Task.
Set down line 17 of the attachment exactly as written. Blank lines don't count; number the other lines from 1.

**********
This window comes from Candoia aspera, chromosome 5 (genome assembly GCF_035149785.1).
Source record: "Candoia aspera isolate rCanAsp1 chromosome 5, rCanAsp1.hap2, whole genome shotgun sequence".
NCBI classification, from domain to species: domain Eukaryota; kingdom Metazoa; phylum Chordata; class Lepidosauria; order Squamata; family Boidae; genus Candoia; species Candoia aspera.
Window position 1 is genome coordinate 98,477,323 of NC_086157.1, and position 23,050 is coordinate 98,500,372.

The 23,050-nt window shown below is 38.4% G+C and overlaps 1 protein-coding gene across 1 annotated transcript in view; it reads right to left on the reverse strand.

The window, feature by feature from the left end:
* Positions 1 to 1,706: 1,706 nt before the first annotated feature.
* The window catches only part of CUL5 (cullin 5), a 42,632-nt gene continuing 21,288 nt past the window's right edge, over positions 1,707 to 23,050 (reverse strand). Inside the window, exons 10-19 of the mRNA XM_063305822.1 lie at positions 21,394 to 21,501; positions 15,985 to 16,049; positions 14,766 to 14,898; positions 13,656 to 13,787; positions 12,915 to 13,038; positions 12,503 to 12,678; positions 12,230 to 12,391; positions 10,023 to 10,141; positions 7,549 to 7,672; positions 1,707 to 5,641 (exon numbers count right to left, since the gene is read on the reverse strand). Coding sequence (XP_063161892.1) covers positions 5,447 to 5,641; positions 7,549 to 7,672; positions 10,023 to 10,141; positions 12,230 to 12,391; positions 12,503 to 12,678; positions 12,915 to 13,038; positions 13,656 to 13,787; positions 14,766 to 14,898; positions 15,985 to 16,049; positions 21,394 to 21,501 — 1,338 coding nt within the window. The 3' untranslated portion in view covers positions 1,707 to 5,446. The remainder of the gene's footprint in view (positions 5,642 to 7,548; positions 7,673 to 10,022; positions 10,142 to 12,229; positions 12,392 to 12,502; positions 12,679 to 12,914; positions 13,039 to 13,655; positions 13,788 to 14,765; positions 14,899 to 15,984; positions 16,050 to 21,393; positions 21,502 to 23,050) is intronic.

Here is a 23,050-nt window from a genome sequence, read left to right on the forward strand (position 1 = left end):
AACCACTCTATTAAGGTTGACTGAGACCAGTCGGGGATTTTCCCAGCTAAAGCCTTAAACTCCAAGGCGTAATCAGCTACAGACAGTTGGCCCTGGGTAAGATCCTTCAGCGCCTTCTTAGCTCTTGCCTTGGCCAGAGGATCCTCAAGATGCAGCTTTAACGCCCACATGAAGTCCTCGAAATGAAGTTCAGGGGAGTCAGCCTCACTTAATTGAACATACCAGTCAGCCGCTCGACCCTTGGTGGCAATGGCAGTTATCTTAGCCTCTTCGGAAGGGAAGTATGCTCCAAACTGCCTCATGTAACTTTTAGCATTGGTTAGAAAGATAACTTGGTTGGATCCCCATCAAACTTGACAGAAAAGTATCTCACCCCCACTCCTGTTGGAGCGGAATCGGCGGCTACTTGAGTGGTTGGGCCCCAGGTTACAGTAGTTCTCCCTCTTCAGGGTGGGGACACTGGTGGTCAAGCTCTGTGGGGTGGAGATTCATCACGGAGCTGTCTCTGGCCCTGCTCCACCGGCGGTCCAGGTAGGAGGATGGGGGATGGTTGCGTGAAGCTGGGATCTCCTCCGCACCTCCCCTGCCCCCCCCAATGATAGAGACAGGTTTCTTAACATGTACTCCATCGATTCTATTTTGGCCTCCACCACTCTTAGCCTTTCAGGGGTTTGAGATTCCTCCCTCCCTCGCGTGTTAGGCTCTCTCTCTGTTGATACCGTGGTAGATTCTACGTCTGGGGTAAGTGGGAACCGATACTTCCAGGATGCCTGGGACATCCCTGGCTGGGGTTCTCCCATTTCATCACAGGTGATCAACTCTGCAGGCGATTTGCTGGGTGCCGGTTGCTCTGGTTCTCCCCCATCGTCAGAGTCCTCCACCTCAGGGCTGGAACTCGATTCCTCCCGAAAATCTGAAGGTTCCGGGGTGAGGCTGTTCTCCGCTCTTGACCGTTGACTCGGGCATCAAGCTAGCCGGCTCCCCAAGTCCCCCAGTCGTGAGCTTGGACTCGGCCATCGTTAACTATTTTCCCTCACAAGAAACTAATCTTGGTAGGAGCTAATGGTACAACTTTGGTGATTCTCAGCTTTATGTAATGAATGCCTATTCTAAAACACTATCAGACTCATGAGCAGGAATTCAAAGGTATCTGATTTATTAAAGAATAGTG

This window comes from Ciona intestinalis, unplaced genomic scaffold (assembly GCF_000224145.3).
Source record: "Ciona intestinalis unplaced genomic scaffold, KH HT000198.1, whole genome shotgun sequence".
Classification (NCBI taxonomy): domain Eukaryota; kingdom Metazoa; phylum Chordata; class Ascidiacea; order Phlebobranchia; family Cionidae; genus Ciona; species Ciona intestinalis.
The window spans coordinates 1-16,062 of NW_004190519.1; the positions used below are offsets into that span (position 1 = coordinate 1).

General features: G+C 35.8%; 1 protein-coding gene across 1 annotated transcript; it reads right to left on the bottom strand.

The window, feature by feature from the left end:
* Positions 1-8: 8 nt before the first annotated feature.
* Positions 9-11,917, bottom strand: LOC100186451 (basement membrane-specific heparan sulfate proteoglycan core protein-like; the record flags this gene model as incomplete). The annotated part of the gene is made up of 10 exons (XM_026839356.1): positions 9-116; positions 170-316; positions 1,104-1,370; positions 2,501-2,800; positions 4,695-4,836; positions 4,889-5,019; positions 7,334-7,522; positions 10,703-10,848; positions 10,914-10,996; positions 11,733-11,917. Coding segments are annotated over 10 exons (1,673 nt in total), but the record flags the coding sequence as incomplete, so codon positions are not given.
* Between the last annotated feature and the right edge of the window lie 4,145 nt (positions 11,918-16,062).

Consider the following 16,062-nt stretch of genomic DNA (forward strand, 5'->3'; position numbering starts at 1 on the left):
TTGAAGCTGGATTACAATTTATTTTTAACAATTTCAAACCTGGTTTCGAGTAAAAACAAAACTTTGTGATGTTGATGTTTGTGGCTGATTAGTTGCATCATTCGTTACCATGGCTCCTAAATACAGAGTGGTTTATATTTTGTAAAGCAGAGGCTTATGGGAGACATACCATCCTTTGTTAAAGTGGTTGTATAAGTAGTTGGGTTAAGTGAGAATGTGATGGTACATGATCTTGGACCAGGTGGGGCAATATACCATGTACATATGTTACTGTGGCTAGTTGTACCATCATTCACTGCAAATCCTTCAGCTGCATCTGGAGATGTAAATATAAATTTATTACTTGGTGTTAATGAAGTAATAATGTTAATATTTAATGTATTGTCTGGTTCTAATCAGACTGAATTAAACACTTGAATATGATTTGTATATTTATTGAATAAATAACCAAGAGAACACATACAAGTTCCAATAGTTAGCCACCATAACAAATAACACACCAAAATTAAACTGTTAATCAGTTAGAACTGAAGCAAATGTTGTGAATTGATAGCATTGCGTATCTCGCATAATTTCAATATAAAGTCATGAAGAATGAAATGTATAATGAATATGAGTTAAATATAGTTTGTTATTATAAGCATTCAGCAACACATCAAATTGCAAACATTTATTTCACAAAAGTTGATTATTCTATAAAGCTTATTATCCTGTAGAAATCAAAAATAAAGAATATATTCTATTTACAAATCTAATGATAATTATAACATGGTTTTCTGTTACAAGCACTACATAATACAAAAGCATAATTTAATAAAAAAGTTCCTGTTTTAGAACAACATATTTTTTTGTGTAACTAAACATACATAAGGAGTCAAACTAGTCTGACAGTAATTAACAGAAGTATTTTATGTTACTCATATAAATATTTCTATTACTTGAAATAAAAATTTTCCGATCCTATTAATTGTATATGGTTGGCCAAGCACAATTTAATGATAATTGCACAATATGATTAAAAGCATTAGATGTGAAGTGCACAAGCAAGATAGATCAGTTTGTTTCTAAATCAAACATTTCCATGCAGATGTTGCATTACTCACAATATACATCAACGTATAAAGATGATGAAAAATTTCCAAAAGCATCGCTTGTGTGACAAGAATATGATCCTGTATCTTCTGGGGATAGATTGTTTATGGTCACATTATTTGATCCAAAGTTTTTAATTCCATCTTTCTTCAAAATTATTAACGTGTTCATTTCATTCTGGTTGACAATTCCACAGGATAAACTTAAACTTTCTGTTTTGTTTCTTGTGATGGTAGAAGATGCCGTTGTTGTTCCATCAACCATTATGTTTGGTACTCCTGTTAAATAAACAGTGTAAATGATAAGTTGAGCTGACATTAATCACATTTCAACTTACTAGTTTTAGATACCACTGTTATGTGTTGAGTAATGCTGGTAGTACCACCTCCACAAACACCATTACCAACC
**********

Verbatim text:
* Positions 1-8: 8 nt before the first annotated feature.